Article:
In this paper the potential of the Hyperion spaceborne hyperspectral data in discriminating land covers in complex
natural ecosystems was evaluated according to the hierarchical structure of the European standard legend (CORINE
Land Cover 2000). Furthermore, the ability of the Hyperion data in retrieving land cover information at sub-pixel level
was assessed by exploiting the vegetation classes' distribution as obtained by aerial-photos.
Four standard supervised classifiers have been compared in terms of algorithm performance and class accuracy by
applying statistical metric; the best results were achieved with the Minimum Distance (MD) classifier.
In those areas exhibiting mixed pixels at the Hyperion spatial resolution a Linear Spectral Unmixing technique was
applied for deriving abundance fractions of the endmembers (i.e. land covers) previously identified. Accuracy of the un-mixing
analysis was evaluated using a Residual Error index calculated by relating Hyperion fractional abundances and
Results show the capability of Hyperion data to map land covers and vegetation diversity even at sub-pixel level within a
complex natural landscape.
Buried man-made structures, like archaeological handiworks, altering the natural trend of the soil surface can yield tonal
anomalies on remotely sensed images. These anomalies differ in size and/or intensity according to either the
environmental conditions at the time of acquisition or the spectral and spatial characteristics of the images. The research
challenge is to identify the best wavelength to detect these anomalies.
In this paper we have set up two new parameters for identifying and assessing the potential of anomaly detection: the
Detection Index (DI), which counts the pixels related to the marks, and the Separation Index (SI), which relates the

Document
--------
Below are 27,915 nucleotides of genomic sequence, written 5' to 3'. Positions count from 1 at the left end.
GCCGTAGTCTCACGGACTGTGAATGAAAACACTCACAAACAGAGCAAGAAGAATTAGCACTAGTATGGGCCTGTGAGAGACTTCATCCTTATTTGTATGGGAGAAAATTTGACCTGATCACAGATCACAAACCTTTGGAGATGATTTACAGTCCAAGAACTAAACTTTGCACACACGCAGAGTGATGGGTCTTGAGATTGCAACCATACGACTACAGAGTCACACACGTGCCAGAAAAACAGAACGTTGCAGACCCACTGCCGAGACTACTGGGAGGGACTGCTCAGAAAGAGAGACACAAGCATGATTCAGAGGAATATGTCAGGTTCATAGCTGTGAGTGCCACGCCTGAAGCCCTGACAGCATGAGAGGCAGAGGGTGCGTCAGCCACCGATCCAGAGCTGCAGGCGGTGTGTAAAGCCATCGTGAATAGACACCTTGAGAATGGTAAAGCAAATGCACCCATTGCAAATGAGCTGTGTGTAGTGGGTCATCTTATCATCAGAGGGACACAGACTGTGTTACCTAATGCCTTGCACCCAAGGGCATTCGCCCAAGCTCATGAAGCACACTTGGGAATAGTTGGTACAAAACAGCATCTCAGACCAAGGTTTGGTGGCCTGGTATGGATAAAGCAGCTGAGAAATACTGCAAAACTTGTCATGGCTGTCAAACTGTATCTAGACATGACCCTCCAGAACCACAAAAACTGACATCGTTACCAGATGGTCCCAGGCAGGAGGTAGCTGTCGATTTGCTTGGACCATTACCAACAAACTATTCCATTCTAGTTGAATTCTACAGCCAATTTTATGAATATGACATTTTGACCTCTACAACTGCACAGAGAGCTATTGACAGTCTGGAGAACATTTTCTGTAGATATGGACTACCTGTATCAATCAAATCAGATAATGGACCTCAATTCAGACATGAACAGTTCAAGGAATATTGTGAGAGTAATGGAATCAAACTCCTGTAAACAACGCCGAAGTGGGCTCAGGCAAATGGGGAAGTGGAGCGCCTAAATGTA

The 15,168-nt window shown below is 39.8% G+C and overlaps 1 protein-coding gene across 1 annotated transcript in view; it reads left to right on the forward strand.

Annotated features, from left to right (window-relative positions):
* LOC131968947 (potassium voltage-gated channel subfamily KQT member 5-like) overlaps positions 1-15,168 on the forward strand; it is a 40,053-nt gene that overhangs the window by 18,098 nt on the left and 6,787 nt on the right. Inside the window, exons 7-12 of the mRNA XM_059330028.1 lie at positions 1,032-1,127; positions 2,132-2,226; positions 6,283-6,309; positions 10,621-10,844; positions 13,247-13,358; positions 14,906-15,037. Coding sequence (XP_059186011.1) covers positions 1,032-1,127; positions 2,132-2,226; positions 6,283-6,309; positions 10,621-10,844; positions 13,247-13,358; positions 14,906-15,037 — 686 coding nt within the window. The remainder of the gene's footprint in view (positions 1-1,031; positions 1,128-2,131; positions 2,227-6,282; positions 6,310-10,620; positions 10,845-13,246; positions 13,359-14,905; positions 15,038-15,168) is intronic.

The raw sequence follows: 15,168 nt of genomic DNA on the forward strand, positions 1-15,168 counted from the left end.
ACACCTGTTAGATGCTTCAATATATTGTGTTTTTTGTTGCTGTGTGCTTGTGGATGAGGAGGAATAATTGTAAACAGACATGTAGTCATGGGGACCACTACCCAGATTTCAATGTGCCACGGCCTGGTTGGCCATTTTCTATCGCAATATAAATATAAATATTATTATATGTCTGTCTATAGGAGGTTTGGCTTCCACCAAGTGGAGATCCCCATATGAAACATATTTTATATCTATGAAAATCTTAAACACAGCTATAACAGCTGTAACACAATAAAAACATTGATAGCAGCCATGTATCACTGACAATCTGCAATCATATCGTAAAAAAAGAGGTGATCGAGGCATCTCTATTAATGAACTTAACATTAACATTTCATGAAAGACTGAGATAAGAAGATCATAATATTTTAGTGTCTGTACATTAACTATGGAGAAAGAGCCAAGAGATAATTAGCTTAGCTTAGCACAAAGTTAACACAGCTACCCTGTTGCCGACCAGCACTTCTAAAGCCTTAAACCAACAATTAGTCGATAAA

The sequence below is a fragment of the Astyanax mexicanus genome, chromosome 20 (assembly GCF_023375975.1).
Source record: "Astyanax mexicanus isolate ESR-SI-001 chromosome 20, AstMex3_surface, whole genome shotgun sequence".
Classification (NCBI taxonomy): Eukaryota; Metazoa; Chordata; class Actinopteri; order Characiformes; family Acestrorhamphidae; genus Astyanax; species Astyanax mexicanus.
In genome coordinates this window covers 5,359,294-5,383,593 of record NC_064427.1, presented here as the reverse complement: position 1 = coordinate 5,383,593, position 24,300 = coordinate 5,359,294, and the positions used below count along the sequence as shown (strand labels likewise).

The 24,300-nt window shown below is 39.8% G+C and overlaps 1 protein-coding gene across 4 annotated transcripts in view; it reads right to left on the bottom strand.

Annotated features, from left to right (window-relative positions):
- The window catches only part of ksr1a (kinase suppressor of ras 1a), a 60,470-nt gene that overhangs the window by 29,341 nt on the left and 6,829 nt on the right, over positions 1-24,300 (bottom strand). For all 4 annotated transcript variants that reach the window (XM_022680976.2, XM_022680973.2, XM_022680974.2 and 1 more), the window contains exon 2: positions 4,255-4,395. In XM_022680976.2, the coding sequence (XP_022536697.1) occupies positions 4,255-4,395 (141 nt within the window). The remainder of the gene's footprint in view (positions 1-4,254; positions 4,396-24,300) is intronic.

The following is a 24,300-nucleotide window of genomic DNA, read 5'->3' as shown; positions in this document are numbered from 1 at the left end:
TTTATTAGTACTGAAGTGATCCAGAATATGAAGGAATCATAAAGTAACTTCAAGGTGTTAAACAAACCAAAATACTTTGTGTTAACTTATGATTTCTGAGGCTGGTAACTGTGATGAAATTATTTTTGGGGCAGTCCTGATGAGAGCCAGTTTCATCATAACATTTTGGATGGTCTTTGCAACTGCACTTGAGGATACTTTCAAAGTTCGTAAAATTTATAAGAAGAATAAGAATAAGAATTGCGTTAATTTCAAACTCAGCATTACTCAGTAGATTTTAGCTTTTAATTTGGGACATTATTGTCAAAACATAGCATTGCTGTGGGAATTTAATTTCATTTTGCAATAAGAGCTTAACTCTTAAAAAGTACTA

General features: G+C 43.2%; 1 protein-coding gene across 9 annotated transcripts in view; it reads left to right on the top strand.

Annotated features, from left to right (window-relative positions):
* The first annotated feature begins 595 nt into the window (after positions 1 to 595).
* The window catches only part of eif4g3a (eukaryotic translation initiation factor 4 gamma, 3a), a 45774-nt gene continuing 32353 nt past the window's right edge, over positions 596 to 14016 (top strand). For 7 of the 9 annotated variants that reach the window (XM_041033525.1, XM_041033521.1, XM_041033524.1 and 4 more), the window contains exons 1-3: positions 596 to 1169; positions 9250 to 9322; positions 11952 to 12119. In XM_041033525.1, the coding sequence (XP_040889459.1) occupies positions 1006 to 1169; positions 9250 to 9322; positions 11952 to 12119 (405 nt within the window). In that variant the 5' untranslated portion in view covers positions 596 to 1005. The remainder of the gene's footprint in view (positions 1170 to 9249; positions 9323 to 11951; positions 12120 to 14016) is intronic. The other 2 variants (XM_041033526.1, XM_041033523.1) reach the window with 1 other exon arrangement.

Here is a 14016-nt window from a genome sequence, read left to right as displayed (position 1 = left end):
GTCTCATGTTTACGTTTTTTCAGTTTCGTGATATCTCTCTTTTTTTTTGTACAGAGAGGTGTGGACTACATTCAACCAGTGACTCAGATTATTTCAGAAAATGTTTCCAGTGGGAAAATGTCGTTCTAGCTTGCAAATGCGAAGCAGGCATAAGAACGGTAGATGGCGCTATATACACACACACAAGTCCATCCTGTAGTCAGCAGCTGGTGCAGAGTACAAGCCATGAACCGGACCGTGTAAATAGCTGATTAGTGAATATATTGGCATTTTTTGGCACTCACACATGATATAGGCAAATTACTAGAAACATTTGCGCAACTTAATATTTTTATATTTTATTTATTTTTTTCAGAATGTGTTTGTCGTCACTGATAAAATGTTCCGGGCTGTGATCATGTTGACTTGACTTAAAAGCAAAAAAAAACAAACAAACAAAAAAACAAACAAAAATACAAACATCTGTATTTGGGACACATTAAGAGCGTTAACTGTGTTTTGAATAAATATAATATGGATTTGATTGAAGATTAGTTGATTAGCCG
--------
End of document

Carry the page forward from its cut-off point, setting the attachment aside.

difference in brightness of the marks with respect to the background. These two indexes have been tested on MIVIS
(Multispectral Visible Imaging Spectrometer) airborne hyperspectral data acquired on remains not yet excavated of a few
archaeological sites. Results show that such indexes are an efficient, flexible and quick tool for assessing the image
potential to detect buried structures. Moreover, when they are applied to hyperspectral data, they allows for identifying
the spectral range more sensitive to the detection of the buried structures.
Aim of this study is the identification of the hyperspectral scanner operational characteristics allowing for asbestos
cement (AC) roofing sheets deterioration status assessment that is related to the asbestos fibers abundance.
At this purpose we made laboratory measurements on AC samples with different deterioration status collected in two
industrial areas in Italy. The asbestos occurrence in the AC samples was recognized using XRD and FTIR instruments
and the abundance of surfacing asbestos fibers was performed by using a high resolution scanner (SEM).
The samples optical characteristics and the directional effects that can affect the AC samples were analyzed using a
portable field spectrometer (ASD). The results of the ASD measurements (i.e. band-depth ratio of the continuum
removed calculated for the asbestos diagnostic band at 2.32μm) were related to the relative percentage of surfacing
asbestos fibers (i.e. the AC deterioration status).
Since laboratory measurements confirmed that optical measurements are sensitive to variations in asbestos fiber
abundance, detection limit analysis was used for defining the requirements (signal-to-noise ratio, band FWHM, and
sampling range) of an optimal hyperspectral sensor most suitable for detecting the diagnostic asbestos absorption